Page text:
Three convicts hanged amid criticism over surging executions

'Over the past year, Pakistan has vaulted to the number three spot for recorded state executions in the world'

Afp April 06, 2016

MULTAN: Three convicted murderers were hanged on Wednesday, the same day Amnesty International criticised it for becoming the world's third most prolific executioner after China and Iran.

Chaudhry Arshad Saeed Arain, a senior prisons official, said the executed men were brothers Muhammad Imran and Muhammad Luqman, convicted over the murder of a man in Islamabad in 1996; and Raheel Ahmed, who gunned down a man in 1994.

The government unveiled a sweeping plan to curb militancy after Taliban attackers gunned down more than 150 people, most of them children, at an army-run school in Peshawar in December 2014.

Pakistan executed 332 after reinstating death penalty: report

A six-year moratorium on the death penalty was lifted and the constitution amended to allow military courts to try those accused of carrying out attacks.

The number of known executions worldwide rose more than 50 percent last year to at least 1,634, the highest figure recorded since 1989, Amnesty International said in a report Wednesday -- with the surge largely fuelled by Iran, Pakistan and Saudi Arabia.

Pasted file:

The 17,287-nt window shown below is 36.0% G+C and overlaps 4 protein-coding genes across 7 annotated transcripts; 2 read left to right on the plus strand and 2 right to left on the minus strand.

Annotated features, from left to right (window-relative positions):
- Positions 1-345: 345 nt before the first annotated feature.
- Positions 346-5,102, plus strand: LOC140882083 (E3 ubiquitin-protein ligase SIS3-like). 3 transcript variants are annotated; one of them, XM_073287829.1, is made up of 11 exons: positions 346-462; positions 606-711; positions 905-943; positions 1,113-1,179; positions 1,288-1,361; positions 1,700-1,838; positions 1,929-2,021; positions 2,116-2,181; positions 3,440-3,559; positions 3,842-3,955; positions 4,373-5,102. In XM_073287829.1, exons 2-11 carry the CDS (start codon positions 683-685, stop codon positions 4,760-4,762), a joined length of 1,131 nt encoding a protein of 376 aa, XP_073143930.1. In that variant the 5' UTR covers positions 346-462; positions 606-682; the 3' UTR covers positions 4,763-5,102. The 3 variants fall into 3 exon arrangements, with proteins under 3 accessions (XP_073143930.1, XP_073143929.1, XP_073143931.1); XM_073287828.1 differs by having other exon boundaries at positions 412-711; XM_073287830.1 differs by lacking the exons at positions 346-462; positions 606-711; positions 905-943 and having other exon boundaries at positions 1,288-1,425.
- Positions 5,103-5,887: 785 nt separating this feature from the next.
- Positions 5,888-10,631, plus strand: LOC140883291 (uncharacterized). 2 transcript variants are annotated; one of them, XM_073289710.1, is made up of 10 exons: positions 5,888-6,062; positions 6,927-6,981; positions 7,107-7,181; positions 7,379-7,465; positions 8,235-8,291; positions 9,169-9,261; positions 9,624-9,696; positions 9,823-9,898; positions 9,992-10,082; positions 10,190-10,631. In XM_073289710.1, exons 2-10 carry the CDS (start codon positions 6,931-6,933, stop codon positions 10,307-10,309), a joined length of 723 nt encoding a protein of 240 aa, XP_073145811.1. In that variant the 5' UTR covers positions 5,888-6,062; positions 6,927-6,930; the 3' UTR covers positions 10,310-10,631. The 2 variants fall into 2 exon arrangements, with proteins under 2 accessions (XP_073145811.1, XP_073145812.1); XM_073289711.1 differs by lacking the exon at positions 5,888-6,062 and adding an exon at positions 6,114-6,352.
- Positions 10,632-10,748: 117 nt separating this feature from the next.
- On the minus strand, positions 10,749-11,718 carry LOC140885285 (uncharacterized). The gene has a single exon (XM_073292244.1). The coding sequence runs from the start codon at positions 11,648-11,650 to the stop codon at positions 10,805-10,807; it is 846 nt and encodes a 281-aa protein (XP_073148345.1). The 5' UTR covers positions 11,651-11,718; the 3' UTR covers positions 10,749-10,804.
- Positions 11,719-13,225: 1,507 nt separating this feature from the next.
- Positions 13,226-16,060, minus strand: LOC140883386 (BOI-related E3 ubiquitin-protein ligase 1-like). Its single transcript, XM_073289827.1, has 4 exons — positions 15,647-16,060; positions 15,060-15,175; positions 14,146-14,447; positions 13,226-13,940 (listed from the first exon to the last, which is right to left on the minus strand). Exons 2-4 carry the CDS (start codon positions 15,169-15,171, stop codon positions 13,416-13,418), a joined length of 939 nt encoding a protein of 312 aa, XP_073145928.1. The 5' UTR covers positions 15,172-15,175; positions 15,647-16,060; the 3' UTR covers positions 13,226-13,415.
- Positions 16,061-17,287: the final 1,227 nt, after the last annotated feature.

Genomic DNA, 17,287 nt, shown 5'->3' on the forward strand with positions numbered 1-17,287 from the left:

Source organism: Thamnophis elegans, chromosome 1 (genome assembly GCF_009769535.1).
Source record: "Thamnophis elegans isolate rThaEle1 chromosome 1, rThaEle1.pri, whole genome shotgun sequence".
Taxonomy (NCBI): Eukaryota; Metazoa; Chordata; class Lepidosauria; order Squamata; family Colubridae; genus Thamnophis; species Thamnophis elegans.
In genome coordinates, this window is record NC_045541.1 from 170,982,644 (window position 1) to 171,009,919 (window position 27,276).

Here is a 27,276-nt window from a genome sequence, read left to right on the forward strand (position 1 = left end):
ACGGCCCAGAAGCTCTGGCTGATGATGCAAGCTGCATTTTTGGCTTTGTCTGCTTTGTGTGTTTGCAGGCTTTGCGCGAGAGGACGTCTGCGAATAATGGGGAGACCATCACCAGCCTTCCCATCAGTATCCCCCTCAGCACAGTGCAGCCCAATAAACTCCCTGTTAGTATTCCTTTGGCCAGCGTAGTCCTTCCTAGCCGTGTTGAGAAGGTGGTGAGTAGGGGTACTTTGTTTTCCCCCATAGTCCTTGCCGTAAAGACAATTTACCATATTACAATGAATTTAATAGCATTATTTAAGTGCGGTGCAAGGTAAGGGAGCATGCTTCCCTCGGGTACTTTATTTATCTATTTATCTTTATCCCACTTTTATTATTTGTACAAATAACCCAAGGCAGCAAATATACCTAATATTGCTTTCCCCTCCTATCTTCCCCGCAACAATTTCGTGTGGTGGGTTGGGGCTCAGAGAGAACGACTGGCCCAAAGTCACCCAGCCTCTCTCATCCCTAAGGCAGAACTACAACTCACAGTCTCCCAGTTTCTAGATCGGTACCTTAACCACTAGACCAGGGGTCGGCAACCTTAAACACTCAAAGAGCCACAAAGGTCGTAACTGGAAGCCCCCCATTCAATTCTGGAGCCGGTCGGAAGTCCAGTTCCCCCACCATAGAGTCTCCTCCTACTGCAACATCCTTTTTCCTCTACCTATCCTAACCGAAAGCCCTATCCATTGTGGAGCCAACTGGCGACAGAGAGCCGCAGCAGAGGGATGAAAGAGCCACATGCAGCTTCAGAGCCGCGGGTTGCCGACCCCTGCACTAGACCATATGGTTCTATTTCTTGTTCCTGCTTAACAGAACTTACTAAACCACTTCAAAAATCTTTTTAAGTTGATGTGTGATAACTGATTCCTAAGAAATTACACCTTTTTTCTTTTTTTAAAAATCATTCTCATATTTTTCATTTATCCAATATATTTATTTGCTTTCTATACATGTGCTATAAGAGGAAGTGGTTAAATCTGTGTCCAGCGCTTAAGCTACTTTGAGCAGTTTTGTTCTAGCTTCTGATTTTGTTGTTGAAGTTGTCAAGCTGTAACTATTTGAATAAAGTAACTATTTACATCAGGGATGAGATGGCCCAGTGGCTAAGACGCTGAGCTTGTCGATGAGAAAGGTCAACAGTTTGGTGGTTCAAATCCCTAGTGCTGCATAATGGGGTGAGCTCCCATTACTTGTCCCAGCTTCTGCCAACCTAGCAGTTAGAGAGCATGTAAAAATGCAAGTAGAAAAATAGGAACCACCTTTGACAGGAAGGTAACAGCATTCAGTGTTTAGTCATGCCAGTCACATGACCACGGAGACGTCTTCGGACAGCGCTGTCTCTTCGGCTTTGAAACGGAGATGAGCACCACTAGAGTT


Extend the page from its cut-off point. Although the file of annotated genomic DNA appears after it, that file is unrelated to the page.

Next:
"Over the past year, Pakistan has vaulted to the number three spot for recorded state executions in the world -- a shameful position no one should aspire to," Champa Patel, director of Amnesty's South Asia office, told AFP.

Pakistan executed 326 people last year, Patel said.

"Most of those executed were not convicted of terror-related offences, and there is evidence that at least two and possibly more of them were juveniles when they committed their alleged crimes."

Unenviable title: Pakistan ranks third on a hanging scale

The overwhelming majority of those hanged since the government fully restored the death penalty in March 2015 had no links to terrorism, said Sarah Belal, director of the Justice Project Pakistan which advocates the abolition of hanging and represents death row convicts.

She said weaknesses in the judicial system and a lack of fair trials raised the possibility that many sent to the gallows were innocent, underage at the time of their crimes or mentally ill.


Saleem | 8 years ago | Reply Has Amnesty International ever stood for people who were killed by terrorist? If not, then it doesn’t have any right to talk about rights of killers. Those who don’t respect other people live don’t deserve any mercy. Let them be executed!
Spooky | 8 years ago | Reply Amnesty international must realise how many others life this capital punishment has saved. Since moratorium has left. The crime rate has gone down. The government was very patient but with no avail to decrease the crime. So its basically needed to save innocent people life. No one like hanging but its the need of the Time.
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